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Doing Business with China: Strings Attached

What does it mean to “increase our leverage” over China?

As we grow more dependent on China, China gains leverage over us. Matt Pottinger gives a clear example of this in his article “Red Lines”:

After building significant trade volume with Australia over the years, Beijing last year suddenly began restricting imports of Australian wine, beef, and barley for purely political reasons. Beijing released a list of fourteen “disputes”—political demands of the Australian government. They include rolling back Australian laws designed to counter Beijing’s covert influence operations in Australian politics and society and even muzzling Australia’s free press to suppress news critical of China.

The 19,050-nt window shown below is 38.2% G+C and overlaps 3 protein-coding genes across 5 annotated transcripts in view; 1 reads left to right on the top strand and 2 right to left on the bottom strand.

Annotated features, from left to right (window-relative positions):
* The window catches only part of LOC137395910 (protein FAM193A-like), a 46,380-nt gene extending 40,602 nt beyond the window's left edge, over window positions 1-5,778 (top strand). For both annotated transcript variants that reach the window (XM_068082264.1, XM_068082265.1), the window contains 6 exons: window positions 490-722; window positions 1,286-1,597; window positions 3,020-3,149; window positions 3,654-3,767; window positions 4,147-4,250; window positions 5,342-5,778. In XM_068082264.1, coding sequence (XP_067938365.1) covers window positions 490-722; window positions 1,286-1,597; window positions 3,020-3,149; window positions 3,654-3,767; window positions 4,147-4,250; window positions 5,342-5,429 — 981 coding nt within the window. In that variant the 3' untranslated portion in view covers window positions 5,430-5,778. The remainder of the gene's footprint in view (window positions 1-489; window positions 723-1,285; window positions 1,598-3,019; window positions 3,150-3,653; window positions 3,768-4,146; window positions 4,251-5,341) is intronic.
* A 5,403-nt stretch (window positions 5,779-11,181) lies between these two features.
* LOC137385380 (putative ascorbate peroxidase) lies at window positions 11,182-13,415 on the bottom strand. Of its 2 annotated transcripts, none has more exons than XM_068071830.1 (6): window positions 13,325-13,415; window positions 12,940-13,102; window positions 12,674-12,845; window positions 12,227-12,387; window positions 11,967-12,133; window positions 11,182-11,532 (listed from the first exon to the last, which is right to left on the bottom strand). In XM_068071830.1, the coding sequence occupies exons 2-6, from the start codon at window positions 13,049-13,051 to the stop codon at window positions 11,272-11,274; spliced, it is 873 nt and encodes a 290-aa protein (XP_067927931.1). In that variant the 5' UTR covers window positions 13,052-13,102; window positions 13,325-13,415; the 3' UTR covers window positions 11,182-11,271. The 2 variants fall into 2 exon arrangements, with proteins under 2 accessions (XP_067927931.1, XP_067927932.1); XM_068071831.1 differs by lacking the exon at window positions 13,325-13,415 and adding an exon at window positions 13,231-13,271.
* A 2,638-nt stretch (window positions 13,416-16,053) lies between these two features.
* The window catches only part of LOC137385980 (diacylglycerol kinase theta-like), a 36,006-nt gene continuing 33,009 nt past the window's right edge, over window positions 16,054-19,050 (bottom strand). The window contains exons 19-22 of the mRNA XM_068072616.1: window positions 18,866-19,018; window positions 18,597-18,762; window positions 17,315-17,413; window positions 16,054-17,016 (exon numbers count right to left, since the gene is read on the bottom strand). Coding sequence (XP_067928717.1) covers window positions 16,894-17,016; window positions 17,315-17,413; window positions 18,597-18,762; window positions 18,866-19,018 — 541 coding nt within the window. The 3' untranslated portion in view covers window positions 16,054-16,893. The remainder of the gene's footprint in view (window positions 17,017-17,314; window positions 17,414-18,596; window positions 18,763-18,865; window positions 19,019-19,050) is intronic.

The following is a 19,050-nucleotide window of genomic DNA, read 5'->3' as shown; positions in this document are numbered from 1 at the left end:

Australia’s experience should be a wake-up call for America. Businesses must confront the reality that business with China presents ideological challenges as well as economic ones. Gaining leverage over China means becoming less dependent on it. This might include diversifying supply chains and giving second thought to concentrating American corporations in an autocratically ruled country.